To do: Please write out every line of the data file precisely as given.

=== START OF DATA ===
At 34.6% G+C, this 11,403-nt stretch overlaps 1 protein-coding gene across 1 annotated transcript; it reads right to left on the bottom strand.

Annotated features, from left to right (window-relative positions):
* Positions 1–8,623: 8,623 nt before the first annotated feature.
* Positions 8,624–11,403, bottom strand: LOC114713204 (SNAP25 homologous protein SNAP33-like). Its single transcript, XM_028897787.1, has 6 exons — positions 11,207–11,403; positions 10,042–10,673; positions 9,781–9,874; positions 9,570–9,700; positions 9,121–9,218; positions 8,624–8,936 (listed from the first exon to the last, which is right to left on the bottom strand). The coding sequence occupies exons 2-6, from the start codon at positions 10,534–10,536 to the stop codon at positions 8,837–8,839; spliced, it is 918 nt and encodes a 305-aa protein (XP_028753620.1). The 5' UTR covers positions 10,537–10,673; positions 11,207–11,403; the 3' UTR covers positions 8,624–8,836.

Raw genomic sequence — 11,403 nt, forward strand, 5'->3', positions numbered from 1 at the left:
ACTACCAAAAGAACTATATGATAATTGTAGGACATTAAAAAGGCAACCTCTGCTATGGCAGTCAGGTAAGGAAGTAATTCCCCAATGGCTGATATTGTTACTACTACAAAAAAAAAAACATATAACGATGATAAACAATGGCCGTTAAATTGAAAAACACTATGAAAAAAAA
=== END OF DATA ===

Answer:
At 34.6% G+C, this 11,403-nt stretch overlaps 1 protein-coding gene across 1 annotated transcript; it reads right to left on the bottom strand.

Annotated features, from left to right (window-relative positions):
* Positions 1–8,623: 8,623 nt before the first annotated feature.
* Positions 8,624–11,403, bottom strand: LOC114713204 (SNAP25 homologous protein SNAP33-like). Its single transcript, XM_028897787.1, has 6 exons — positions 11,207–11,403; positions 10,042–10,673; positions 9,781–9,874; positions 9,570–9,700; positions 9,121–9,218; positions 8,624–8,936 (listed from the first exon to the last, which is right to left on the bottom strand). The coding sequence occupies exons 2-6, from the start codon at positions 10,534–10,536 to the stop codon at positions 8,837–8,839; spliced, it is 918 nt and encodes a 305-aa protein (XP_028753620.1). The 5' UTR covers positions 10,537–10,673; positions 11,207–11,403; the 3' UTR covers positions 8,624–8,836.

Raw genomic sequence — 11,403 nt, forward strand, 5'->3', positions numbered from 1 at the left:
ACTACCAAAAGAACTATATGATAATTGTAGGACATTAAAAAGGCAACCTCTGCTATGGCAGTCAGGTAAGGAAGTAATTCCCCAATGGCTGATATTGTTACTACTACAAAAAAAAAAACATATAACGATGATAAACAATGGCCGTTAAATTGAAAAACACTATGAAAAAAAA